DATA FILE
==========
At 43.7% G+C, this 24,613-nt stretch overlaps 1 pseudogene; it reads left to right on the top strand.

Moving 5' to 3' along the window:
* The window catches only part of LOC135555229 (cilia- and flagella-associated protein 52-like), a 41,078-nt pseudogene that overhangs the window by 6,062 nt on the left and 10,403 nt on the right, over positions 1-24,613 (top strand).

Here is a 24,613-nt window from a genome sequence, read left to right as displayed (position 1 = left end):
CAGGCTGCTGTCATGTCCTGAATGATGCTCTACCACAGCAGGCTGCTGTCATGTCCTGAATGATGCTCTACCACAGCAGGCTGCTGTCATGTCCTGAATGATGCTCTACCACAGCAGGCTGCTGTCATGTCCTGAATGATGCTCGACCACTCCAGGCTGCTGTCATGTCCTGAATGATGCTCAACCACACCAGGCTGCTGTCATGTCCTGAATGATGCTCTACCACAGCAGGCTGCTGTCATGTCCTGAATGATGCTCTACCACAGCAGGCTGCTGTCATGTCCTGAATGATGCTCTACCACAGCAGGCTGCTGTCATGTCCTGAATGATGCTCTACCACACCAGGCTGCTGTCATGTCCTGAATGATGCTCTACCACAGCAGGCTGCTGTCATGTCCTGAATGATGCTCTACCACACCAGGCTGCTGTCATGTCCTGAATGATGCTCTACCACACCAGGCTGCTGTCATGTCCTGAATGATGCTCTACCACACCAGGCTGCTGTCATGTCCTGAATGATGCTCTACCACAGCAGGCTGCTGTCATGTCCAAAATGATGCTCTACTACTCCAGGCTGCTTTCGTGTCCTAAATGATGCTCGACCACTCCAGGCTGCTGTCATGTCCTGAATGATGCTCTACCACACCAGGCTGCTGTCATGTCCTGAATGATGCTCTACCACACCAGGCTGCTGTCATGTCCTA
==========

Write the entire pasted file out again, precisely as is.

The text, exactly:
At 43.7% G+C, this 24,613-nt stretch overlaps 1 pseudogene; it reads left to right on the top strand.

Moving 5' to 3' along the window:
* The window catches only part of LOC135555229 (cilia- and flagella-associated protein 52-like), a 41,078-nt pseudogene that overhangs the window by 6,062 nt on the left and 10,403 nt on the right, over positions 1-24,613 (top strand).

Here is a 24,613-nt window from a genome sequence, read left to right as displayed (position 1 = left end):
CAGGCTGCTGTCATGTCCTGAATGATGCTCTACCACAGCAGGCTGCTGTCATGTCCTGAATGATGCTCTACCACAGCAGGCTGCTGTCATGTCCTGAATGATGCTCTACCACAGCAGGCTGCTGTCATGTCCTGAATGATGCTCGACCACTCCAGGCTGCTGTCATGTCCTGAATGATGCTCAACCACACCAGGCTGCTGTCATGTCCTGAATGATGCTCTACCACAGCAGGCTGCTGTCATGTCCTGAATGATGCTCTACCACAGCAGGCTGCTGTCATGTCCTGAATGATGCTCTACCACAGCAGGCTGCTGTCATGTCCTGAATGATGCTCTACCACACCAGGCTGCTGTCATGTCCTGAATGATGCTCTACCACAGCAGGCTGCTGTCATGTCCTGAATGATGCTCTACCACACCAGGCTGCTGTCATGTCCTGAATGATGCTCTACCACACCAGGCTGCTGTCATGTCCTGAATGATGCTCTACCACACCAGGCTGCTGTCATGTCCTGAATGATGCTCTACCACAGCAGGCTGCTGTCATGTCCAAAATGATGCTCTACTACTCCAGGCTGCTTTCGTGTCCTAAATGATGCTCGACCACTCCAGGCTGCTGTCATGTCCTGAATGATGCTCTACCACACCAGGCTGCTGTCATGTCCTGAATGATGCTCTACCACACCAGGCTGCTGTCATGTCCTA